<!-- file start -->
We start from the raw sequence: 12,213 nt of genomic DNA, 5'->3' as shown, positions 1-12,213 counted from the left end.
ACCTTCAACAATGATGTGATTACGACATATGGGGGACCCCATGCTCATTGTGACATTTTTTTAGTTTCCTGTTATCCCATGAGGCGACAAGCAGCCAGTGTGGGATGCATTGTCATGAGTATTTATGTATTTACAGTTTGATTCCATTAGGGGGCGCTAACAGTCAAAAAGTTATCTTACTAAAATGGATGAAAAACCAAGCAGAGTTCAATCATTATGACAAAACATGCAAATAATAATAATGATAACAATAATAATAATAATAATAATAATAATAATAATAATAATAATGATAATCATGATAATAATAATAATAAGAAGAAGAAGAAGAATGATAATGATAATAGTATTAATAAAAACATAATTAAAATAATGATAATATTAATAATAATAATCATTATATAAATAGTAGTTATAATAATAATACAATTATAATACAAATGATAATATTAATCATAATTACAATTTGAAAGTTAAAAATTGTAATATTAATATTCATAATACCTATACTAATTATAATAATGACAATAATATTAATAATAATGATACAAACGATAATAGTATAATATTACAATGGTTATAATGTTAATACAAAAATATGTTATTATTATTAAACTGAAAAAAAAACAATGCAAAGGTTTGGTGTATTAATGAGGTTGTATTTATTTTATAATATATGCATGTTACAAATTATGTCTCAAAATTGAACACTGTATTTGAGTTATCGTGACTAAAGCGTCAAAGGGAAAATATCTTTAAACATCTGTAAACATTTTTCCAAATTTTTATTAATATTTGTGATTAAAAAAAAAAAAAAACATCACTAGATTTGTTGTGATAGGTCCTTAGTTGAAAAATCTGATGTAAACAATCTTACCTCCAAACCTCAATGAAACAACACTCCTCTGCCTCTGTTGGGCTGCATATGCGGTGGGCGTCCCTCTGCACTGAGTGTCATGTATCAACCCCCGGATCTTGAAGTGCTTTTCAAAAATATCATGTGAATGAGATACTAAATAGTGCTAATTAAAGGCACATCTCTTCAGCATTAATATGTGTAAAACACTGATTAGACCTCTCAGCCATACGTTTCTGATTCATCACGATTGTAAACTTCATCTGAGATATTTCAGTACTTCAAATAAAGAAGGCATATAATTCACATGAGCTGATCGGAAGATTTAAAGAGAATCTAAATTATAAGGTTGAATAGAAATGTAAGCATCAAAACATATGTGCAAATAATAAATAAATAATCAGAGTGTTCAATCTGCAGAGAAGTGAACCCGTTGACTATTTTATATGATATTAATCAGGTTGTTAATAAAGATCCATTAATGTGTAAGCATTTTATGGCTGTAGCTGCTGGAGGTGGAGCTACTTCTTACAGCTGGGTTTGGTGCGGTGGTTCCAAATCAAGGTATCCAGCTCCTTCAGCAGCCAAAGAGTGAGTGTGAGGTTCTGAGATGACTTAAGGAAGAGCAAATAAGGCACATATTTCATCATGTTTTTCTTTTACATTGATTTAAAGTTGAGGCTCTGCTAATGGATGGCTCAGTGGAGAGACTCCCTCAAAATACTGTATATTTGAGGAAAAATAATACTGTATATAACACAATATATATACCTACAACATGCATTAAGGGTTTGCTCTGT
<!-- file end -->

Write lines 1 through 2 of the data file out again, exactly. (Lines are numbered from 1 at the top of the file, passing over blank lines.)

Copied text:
We start from the raw sequence: 12,213 nt of genomic DNA, 5'->3' as shown, positions 1-12,213 counted from the left end.
ACCTTCAACAATGATGTGATTACGACATATGGGGGACCCCATGCTCATTGTGACATTTTTTTAGTTTCCTGTTATCCCATGAGGCGACAAGCAGCCAGTGTGGGATGCATTGTCATGAGTATTTATGTATTTACAGTTTGATTCCATTAGGGGGCGCTAACAGTCAAAAAGTTATCTTACTAAAATGGATGAAAAACCAAGCAGAGTTCAATCATTATGACAAAACATGCAAATAATAATAATGATAACAATAATAATAATAATAATAATAATAATAATAATAATAATAATGATAATCATGATAATAATAATAATAAGAAGAAGAAGAAGAATGATAATGATAATAGTATTAATAAAAACATAATTAAAATAATGATAATATTAATAATAATAATCATTATATAAATAGTAGTTATAATAATAATACAATTATAATACAAATGATAATATTAATCATAATTACAATTTGAAAGTTAAAAATTGTAATATTAATATTCATAATACCTATACTAATTATAATAATGACAATAATATTAATAATAATGATACAAACGATAATAGTATAATATTACAATGGTTATAATGTTAATACAAAAATATGTTATTATTATTAAACTGAAAAAAAAACAATGCAAAGGTTTGGTGTATTAATGAGGTTGTATTTATTTTATAATATATGCATGTTACAAATTATGTCTCAAAATTGAACACTGTATTTGAGTTATCGTGACTAAAGCGTCAAAGGGAAAATATCTTTAAACATCTGTAAACATTTTTCCAAATTTTTATTAATATTTGTGATTAAAAAAAAAAAAAAACATCACTAGATTTGTTGTGATAGGTCCTTAGTTGAAAAATCTGATGTAAACAATCTTACCTCCAAACCTCAATGAAACAACACTCCTCTGCCTCTGTTGGGCTGCATATGCGGTGGGCGTCCCTCTGCACTGAGTGTCATGTATCAACCCCCGGATCTTGAAGTGCTTTTCAAAAATATCATGTGAATGAGATACTAAATAGTGCTAATTAAAGGCACATCTCTTCAGCATTAATATGTGTAAAACACTGATTAGACCTCTCAGCCATACGTTTCTGATTCATCACGATTGTAAACTTCATCTGAGATATTTCAGTACTTCAAATAAAGAAGGCATATAATTCACATGAGCTGATCGGAAGATTTAAAGAGAATCTAAATTATAAGGTTGAATAGAAATGTAAGCATCAAAACATATGTGCAAATAATAAATAAATAATCAGAGTGTTCAATCTGCAGAGAAGTGAACCCGTTGACTATTTTATATGATATTAATCAGGTTGTTAATAAAGATCCATTAATGTGTAAGCATTTTATGGCTGTAGCTGCTGGAGGTGGAGCTACTTCTTACAGCTGGGTTTGGTGCGGTGGTTCCAAATCAAGGTATCCAGCTCCTTCAGCAGCCAAAGAGTGAGTGTGAGGTTCTGAGATGACTTAAGGAAGAGCAAATAAGGCACATATTTCATCATGTTTTTCTTTTACATTGATTTAAAGTTGAGGCTCTGCTAATGGATGGCTCAGTGGAGAGACTCCCTCAAAATACTGTATATTTGAGGAAAAATAATACTGTATATAACACAATATATATACCTACAACATGCATTAAGGGTTTGCTCTGT